- A Bolt drop-calculating reticle that illuminates in red or green
- 4x magnification
TRUGLO is traditionally more of a budget brand when it comes to archery products, but this affordable scope is adequate for most hunting applications. Yeah, it’s not going to be as feature rich as the TENPOINT EVO, but then again, it’s less than ¼ of the price.
- Pros: Inexpensive and practical, good contrast in the lens
- Cons: Marginal build quality, not the best FOV and clarity
Best for: Entry-level shooters that want to get a feel for things before investing a lot of money in glass
Best on a Budget
Hawke Sport Optics XB1
Objective Lens: 32 mm
At the intersection of affordability and quality is the Hawke Sport Optics XB1. When you pop this puppy on your crossbow, you’ll be impressed with how compact and durable it is. We think it’s the best scope for your money because it comes with several features typically only found on scopes 2x or 3x the price, such as:
- 11-layer multi-coated optics that provide stunning clarity and light transmission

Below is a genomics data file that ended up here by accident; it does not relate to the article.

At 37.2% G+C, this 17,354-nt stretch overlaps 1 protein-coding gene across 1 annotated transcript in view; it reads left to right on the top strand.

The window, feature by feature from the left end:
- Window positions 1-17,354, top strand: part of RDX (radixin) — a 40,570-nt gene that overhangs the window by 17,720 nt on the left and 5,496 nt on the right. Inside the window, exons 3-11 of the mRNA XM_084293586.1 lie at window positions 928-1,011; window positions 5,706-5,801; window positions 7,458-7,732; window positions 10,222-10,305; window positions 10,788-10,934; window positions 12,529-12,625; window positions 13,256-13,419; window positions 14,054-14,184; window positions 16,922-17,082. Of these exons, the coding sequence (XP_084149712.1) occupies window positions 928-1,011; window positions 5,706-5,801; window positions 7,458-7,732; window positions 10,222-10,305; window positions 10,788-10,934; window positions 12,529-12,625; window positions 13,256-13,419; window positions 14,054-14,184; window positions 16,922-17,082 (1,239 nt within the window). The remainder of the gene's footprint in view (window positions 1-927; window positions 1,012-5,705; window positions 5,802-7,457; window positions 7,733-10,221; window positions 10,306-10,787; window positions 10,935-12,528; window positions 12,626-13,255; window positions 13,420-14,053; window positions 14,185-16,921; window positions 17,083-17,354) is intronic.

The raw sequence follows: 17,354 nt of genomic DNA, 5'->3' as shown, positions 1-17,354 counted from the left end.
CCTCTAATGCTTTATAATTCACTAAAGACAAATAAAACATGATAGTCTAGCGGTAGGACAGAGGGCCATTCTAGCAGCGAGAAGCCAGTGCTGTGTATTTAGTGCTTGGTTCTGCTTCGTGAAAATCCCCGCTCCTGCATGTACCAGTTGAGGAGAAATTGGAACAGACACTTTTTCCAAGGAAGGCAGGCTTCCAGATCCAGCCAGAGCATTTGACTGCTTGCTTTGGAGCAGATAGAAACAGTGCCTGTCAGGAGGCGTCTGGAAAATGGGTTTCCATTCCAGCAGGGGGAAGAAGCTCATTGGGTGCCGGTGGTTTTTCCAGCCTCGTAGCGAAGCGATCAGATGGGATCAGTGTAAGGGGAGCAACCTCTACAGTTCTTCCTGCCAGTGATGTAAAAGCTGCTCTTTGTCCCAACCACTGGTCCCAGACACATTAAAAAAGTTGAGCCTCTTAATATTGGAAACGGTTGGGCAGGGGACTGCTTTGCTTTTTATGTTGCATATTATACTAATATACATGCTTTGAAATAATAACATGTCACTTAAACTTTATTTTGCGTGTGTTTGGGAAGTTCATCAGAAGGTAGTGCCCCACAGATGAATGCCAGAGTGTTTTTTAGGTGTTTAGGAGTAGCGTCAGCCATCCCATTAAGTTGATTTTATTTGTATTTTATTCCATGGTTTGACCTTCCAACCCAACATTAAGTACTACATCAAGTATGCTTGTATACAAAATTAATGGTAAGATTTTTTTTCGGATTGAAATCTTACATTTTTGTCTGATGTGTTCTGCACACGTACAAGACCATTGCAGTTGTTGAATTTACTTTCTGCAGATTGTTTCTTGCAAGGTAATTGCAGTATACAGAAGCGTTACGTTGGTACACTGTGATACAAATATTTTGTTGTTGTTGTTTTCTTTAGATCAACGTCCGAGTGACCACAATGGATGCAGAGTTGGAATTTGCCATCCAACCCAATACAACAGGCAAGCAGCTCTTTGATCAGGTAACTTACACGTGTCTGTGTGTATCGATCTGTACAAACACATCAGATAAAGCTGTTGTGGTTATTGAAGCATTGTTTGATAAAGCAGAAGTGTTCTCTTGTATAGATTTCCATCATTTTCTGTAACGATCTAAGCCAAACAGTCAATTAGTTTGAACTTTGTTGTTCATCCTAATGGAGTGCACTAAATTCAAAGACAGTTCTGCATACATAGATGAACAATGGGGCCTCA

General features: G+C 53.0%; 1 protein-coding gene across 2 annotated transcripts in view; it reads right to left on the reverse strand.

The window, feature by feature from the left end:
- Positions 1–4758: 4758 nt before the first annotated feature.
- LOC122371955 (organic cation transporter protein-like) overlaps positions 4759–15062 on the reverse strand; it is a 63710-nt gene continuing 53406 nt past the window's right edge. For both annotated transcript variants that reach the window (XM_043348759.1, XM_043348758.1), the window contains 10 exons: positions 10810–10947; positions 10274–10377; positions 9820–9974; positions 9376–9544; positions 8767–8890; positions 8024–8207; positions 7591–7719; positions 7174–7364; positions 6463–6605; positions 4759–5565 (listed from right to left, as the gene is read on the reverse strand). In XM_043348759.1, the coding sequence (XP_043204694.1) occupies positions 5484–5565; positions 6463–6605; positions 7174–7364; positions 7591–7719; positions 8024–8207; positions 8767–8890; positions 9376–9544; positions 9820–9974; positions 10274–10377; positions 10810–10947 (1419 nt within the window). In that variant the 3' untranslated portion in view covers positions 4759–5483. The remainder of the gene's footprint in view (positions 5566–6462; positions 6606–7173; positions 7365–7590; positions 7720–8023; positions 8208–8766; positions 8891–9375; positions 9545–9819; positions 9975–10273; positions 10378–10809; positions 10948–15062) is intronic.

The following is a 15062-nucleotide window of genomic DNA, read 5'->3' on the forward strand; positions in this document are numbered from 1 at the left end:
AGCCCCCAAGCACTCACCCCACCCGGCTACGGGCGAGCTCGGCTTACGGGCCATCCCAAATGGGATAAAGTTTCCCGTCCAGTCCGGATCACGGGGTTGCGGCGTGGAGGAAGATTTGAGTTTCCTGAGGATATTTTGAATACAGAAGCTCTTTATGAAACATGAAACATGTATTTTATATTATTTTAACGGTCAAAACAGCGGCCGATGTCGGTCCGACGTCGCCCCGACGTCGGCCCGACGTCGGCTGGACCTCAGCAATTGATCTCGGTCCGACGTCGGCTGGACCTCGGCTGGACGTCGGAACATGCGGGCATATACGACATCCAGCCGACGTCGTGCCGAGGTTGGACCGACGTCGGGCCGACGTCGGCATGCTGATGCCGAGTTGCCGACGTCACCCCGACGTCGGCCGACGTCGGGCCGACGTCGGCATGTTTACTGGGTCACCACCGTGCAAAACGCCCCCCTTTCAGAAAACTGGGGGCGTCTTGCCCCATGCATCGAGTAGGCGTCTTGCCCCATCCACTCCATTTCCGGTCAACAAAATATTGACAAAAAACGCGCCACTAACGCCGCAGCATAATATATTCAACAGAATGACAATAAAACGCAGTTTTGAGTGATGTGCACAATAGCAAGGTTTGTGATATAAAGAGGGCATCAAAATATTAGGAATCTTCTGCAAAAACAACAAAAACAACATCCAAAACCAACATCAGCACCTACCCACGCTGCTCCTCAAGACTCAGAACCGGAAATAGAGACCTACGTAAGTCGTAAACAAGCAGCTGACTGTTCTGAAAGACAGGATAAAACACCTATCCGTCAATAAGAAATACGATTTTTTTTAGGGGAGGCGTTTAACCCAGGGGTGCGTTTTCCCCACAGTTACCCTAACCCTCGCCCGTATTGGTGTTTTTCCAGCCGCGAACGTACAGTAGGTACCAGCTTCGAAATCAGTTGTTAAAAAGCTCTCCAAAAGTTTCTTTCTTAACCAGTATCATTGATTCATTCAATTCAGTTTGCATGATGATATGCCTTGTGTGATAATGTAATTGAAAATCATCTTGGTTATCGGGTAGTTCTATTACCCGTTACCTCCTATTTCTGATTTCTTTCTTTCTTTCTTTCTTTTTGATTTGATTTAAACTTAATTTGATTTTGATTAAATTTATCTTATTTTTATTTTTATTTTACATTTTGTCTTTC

- FPS adjustment knob to dial this scope into multiple bolt profiles
- Reliable windage and elevation adjustments via 1/2 MOA turret adjustments
- A rheostat-illuminated reticle that has 10-yard hold-overs up to 100 yards
While this scope is hands-down the most practical option for anyone on a budget, our favorite attribute of the XB1 is how lightweight it is. When you lug a crossbow long distances, ounces become pounds, and pounds become pain.
At around 8.5″ and only 13 oz, you’ll barely notice the XB1 on your rig.
- Pros: Durable, shock-resistant, lightweight and compact, bright multi-setting illuminated reticle for low light
- Cons: I’m not sure there are any
- Best for: Anyone needing a reliable and affordable option for their crossbow
You need to protect your new investment from the harsh conditions that hunting will throw at it. I like this scope cover from Burris because it fits most crossbow scopes 8-11″ and has a waterproof and shock-proof rubber shell.
Vortex Lens Pen